Developers’ experience shows that in the course of works you’ll come up with more and more of those or you’ll realize: “Hmmm, I imagined it differently”. Having time and budget constraints in mind, you might want to try to extend or change the scope while the development team will for sure try to defend it. And it takes a hell of a Project Manager to oppose the King of Sweden, while at the same time the King of Sweden also doesn’t like to be told that his great idea will have to wait for an indefinite period of time. If developers agree for a fixed price – they’ll try to keep you happy and implement all your wishes – but then you can imagine what is going to happen with the quality.

Just to picture it for you, project management is a delicate balance between quality, time and costs:

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And stakeholders’ interferences have a tendency to follow this pattern:

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But OK, let’s say that someone agrees to do your project at a fixed price. You sit together with the Business Development Manager of the software house and you try to foresee everything that your application may contain. The Business Development Manager needs to take into consideration some “cap” in his estimations. For him, you are still the King of Sweden. But at the same time, his job is to sell, so he’ll have the tendency to minimize potential obstacles on the way and offer you a decent price and if you press him hard enough, he’ll minimize the safety margin.

Both of you will want to secure yourselves at this stage, so you prepare: a backlog, a very, very, very detailed specification, a contract, service level agreements and so on. It ends up in three weeks of negotiations, some money spent on lawyers, but everyone feels secure. You put your signatures on paper, and the project can set off. Agendas are set, backlogs are ready, user stories are written, money is secured on the bank account. Hurray!!!

What can possibly go wrong from now on? The short answer is: everything, but if you’d like to see some specific examples, here they are:

  1. Your creativity will exceed the expectations, and you’ll want to add / change something.
  2. You’ll show the product to some other people for additional feedback – and they may also bring up great ideas which were not described in the initial scope.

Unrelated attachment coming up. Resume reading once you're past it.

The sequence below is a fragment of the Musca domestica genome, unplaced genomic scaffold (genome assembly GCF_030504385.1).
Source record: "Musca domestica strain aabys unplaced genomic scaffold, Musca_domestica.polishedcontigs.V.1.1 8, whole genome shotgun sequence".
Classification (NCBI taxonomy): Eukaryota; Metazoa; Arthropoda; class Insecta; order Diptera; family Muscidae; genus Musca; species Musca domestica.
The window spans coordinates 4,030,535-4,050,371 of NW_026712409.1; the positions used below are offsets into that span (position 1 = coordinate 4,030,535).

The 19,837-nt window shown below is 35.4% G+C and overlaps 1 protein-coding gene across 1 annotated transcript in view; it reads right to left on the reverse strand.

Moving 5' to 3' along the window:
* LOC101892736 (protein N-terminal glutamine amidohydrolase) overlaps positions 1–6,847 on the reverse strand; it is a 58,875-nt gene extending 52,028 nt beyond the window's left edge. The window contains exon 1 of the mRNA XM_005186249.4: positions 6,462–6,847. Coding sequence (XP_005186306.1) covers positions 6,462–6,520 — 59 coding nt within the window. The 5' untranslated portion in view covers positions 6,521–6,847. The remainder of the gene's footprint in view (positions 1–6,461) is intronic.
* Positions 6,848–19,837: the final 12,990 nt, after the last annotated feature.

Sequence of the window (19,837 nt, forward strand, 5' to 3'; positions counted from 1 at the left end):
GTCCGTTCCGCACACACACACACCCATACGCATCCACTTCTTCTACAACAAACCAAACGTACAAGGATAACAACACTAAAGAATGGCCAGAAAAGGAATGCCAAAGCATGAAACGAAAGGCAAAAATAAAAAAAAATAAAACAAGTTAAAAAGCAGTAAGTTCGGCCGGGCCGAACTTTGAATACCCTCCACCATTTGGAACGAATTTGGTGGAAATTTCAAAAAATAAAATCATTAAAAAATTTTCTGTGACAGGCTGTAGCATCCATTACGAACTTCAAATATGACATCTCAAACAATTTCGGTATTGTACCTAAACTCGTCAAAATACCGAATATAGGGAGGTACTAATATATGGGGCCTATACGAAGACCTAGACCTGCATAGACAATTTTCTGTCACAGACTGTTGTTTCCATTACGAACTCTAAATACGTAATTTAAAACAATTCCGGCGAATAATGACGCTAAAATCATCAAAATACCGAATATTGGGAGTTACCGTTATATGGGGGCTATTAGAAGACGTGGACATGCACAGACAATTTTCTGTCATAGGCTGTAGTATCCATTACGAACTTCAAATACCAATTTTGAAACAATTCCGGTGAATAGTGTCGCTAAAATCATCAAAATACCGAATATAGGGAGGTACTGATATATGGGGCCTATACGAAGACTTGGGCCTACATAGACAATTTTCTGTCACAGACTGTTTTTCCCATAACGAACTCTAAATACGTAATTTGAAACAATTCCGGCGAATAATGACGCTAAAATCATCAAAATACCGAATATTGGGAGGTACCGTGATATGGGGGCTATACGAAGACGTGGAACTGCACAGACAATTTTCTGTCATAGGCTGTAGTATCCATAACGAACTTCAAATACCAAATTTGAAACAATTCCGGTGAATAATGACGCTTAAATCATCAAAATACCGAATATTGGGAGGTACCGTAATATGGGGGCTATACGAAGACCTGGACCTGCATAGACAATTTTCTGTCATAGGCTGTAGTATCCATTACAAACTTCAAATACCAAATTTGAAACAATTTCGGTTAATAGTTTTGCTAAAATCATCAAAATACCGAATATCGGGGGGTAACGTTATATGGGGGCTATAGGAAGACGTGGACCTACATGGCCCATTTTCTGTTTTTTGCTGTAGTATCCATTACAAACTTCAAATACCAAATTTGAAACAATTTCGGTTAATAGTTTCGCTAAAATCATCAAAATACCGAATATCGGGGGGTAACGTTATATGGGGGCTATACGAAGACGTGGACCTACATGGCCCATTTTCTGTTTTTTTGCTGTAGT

3. Your investor may say that he “imagined it somewhat differently”, and you’ll need to make the necessary adjustments.
  4. Someone crucial for the project may get sick, and you’ll get stuck for a longer moment without progress.
  5. There is something that any of the parties forgot at the planning stage – in the end we are all just people, and IT projects are complex.
  6. You may need some extra time to decide on something.
  7. You may realize in the course of the project that there is actually no point in completing it, because i.e. someone has done it much better and has just released it.
    8.The developer might not have predicted that the creation of some feature will require long research.
  8. There will be differences in understanding when the particular feature is completed. To give you an example:
    This is a login button...
    alt ...and these are the login buttons as well: alt All in all: everything may go wrong, and at the same time – not everything is predictable.

Who and how should later judge who is responsible for the failure of the project? One may say: the court – but do you really want to waste your precious energy in the courtroom?

The customer is the King, indeed. But surely even the customer wouldn’t want to be Gustavus Adolphus of Sweden, and neither would a software house want to be Henrik Hybertsson (he died before ship was completed), and no project would like to end in the “Vasa” way – with a full scale failure immediately after the launch.

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It is really much easier to work with the engineering hours model and simply trust your partner – they are right around the corner. There are companies committing to the best using the time you pay for, and once you can’t continue – they'll click 'pause', and wait for you. There are companies which also won’t let you release a bad product. But just like the others – they don’t know what’s inside your head, or what may happen on the way to deliver the scope. They’re also not 100% sure if everything you imagine is doable without research or without acquiring new competences. With their expertise, they can help you figure out the best possible solution for your software, choosing from the ones which are known to them or learning new ones for you. * There are companies for whom Your success is their success.*

Sources:
1. Vasa Syndrome
2. Vasa Case Study